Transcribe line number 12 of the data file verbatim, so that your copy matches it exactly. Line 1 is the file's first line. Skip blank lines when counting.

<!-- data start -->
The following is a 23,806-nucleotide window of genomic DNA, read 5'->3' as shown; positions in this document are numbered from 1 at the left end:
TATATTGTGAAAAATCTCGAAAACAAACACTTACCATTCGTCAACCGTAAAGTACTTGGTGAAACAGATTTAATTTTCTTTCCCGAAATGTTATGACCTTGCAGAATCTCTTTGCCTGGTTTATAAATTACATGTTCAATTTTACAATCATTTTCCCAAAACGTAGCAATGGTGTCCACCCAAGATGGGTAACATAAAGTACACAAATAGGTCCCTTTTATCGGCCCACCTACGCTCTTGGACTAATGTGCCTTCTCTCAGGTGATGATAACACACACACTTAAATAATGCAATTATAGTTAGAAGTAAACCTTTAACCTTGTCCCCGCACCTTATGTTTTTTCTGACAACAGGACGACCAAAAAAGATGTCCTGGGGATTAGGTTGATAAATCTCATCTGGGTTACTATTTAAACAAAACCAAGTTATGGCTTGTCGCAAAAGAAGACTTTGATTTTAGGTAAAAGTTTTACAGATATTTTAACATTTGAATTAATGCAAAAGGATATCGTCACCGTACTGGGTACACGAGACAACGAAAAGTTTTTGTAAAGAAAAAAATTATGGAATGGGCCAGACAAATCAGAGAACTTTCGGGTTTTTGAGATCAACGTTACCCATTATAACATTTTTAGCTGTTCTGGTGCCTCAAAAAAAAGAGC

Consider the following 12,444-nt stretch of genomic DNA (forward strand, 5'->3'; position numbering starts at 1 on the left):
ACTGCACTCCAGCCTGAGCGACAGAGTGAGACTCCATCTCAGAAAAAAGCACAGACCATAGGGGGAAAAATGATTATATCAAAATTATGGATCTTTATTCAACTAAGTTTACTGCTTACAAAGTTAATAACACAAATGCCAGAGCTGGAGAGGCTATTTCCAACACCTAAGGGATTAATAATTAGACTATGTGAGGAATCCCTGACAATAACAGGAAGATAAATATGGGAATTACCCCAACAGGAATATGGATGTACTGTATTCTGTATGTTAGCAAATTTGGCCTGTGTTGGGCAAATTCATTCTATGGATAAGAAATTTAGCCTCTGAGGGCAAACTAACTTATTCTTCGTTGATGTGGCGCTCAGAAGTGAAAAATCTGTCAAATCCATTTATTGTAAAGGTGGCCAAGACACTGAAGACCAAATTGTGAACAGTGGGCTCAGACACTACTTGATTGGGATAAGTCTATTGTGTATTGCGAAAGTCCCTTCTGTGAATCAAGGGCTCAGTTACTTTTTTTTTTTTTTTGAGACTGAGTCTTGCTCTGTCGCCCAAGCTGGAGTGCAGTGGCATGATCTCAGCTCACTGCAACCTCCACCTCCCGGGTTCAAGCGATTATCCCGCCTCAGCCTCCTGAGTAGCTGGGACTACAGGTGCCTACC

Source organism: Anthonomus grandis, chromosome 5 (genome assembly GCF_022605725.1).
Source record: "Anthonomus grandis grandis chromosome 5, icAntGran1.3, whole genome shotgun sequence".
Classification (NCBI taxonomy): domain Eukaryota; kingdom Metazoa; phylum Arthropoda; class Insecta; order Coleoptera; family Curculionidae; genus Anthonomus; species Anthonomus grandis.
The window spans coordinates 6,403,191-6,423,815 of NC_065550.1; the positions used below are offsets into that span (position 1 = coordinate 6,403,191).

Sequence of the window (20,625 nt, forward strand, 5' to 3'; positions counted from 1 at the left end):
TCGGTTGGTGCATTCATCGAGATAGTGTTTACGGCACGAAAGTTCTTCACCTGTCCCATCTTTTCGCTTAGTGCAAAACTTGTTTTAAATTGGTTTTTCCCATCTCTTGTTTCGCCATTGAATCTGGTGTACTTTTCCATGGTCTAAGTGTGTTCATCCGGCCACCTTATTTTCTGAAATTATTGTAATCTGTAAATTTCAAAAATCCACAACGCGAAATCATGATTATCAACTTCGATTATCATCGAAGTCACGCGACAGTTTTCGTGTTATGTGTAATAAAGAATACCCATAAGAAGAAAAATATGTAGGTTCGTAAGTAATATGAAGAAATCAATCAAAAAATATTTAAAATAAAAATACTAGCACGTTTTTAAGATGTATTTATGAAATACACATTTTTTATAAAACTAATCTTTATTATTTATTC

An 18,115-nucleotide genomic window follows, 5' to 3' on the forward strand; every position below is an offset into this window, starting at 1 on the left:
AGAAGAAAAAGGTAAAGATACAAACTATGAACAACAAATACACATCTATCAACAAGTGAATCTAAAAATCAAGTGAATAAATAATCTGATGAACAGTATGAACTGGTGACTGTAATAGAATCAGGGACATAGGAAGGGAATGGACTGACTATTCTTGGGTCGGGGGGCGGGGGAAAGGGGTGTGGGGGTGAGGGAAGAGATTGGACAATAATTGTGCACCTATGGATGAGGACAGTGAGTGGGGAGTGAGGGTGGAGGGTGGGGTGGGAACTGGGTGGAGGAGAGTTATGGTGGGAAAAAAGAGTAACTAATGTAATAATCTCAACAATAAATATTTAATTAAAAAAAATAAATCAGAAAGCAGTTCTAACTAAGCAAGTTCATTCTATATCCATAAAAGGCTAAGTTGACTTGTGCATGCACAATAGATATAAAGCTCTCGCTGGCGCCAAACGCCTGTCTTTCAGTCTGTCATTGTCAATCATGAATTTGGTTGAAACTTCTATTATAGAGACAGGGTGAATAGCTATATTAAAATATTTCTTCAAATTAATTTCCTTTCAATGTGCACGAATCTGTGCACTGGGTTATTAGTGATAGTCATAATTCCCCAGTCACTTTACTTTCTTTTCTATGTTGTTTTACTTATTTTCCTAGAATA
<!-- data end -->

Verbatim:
AGAAGAAAAAGGTAAAGATACAAACTATGAACAACAAATACACATCTATCAACAAGTGAATCTAAAAATCAAGTGAATAAATAATCTGATGAACAGTATGAACTGGTGACTGTAATAGAATCAGGGACATAGGAAGGGAATGGACTGACTATTCTTGGGTCGGGGGGCGGGGGAAAGGGGTGTGGGGGTGAGGGAAGAGATTGGACAATAATTGTGCACCTATGGATGAGGACAGTGAGTGGGGAGTGAGGGTGGAGGGTGGGGTGGGAACTGGGTGGAGGAGAGTTATGGTGGGAAAAAAGAGTAACTAATGTAATAATCTCAACAATAAATATTTAATTAAAAAAAATAAATCAGAAAGCAGTTCTAACTAAGCAAGTTCATTCTATATCCATAAAAGGCTAAGTTGACTTGTGCATGCACAATAGATATAAAGCTCTCGCTGGCGCCAAACGCCTGTCTTTCAGTCTGTCATTGTCAATCATGAATTTGGTTGAAACTTCTATTATAGAGACAGGGTGAATAGCTATATTAAAATATTTCTTCAAATTAATTTCCTTTCAATGTGCACGAATCTGTGCACTGGGTTATTAGTGATAGTCATAATTCCCCAGTCACTTTACTTTCTTTTCTATGTTGTTTTACTTATTTTCCTAGAATA